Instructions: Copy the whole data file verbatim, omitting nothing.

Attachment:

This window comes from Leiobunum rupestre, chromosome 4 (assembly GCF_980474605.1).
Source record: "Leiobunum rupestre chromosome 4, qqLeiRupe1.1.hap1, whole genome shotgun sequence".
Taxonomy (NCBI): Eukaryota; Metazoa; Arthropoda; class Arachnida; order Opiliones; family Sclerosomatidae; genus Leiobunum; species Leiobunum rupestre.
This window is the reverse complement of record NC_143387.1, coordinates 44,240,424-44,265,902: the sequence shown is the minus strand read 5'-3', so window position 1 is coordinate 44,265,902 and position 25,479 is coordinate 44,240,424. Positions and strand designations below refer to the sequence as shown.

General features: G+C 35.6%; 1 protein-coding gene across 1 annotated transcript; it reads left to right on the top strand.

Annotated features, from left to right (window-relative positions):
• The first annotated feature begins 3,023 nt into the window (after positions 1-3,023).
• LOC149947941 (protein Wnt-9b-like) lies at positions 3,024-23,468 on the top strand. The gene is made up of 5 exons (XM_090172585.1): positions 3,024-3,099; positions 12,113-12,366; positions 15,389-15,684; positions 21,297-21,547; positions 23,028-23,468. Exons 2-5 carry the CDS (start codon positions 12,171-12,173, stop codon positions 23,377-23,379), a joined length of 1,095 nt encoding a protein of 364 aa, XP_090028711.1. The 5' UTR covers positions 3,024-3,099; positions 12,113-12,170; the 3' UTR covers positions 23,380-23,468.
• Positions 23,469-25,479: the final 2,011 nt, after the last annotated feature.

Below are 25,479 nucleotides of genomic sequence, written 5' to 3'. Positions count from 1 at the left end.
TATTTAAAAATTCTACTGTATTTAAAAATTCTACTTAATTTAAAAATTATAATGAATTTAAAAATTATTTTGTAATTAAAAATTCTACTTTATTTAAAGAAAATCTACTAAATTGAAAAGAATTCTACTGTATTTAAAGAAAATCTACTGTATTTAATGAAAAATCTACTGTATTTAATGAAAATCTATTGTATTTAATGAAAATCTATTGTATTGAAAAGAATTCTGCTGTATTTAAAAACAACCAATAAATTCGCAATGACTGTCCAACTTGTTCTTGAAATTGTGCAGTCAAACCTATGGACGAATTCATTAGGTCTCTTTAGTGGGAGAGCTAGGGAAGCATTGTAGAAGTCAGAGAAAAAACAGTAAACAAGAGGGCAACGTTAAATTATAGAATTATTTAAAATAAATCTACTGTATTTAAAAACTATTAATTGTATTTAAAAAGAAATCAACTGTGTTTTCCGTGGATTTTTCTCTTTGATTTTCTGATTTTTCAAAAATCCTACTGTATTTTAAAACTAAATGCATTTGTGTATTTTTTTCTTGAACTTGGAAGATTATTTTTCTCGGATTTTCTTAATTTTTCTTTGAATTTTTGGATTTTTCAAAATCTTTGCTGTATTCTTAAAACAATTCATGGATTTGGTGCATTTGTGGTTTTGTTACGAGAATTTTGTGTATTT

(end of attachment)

This window comes from Leiobunum rupestre, chromosome 4 (assembly GCF_980474605.1).
Source record: "Leiobunum rupestre chromosome 4, qqLeiRupe1.1.hap1, whole genome shotgun sequence".
Taxonomy (NCBI): Eukaryota; Metazoa; Arthropoda; class Arachnida; order Opiliones; family Sclerosomatidae; genus Leiobunum; species Leiobunum rupestre.
This window is the reverse complement of record NC_143387.1, coordinates 44,240,424-44,265,902: the sequence shown is the minus strand read 5'-3', so window position 1 is coordinate 44,265,902 and position 25,479 is coordinate 44,240,424. Positions and strand designations below refer to the sequence as shown.

General features: G+C 35.6%; 1 protein-coding gene across 1 annotated transcript; it reads left to right on the top strand.

Annotated features, from left to right (window-relative positions):
• The first annotated feature begins 3,023 nt into the window (after positions 1-3,023).
• LOC149947941 (protein Wnt-9b-like) lies at positions 3,024-23,468 on the top strand. The gene is made up of 5 exons (XM_090172585.1): positions 3,024-3,099; positions 12,113-12,366; positions 15,389-15,684; positions 21,297-21,547; positions 23,028-23,468. Exons 2-5 carry the CDS (start codon positions 12,171-12,173, stop codon positions 23,377-23,379), a joined length of 1,095 nt encoding a protein of 364 aa, XP_090028711.1. The 5' UTR covers positions 3,024-3,099; positions 12,113-12,170; the 3' UTR covers positions 23,380-23,468.
• Positions 23,469-25,479: the final 2,011 nt, after the last annotated feature.

Below are 25,479 nucleotides of genomic sequence, written 5' to 3'. Positions count from 1 at the left end.
TATTTAAAAATTCTACTGTATTTAAAAATTCTACTTAATTTAAAAATTATAATGAATTTAAAAATTATTTTGTAATTAAAAATTCTACTTTATTTAAAGAAAATCTACTAAATTGAAAAGAATTCTACTGTATTTAAAGAAAATCTACTGTATTTAATGAAAAATCTACTGTATTTAATGAAAATCTATTGTATTTAATGAAAATCTATTGTATTGAAAAGAATTCTGCTGTATTTAAAAACAACCAATAAATTCGCAATGACTGTCCAACTTGTTCTTGAAATTGTGCAGTCAAACCTATGGACGAATTCATTAGGTCTCTTTAGTGGGAGAGCTAGGGAAGCATTGTAGAAGTCAGAGAAAAAACAGTAAACAAGAGGGCAACGTTAAATTATAGAATTATTTAAAATAAATCTACTGTATTTAAAAACTATTAATTGTATTTAAAAAGAAATCAACTGTGTTTTCCGTGGATTTTTCTCTTTGATTTTCTGATTTTTCAAAAATCCTACTGTATTTTAAAACTAAATGCATTTGTGTATTTTTTTCTTGAACTTGGAAGATTATTTTTCTCGGATTTTCTTAATTTTTCTTTGAATTTTTGGATTTTTCAAAATCTTTGCTGTATTCTTAAAACAATTCATGGATTTGGTGCATTTGTGGTTTTGTTACGAGAATTTTGTGTATTT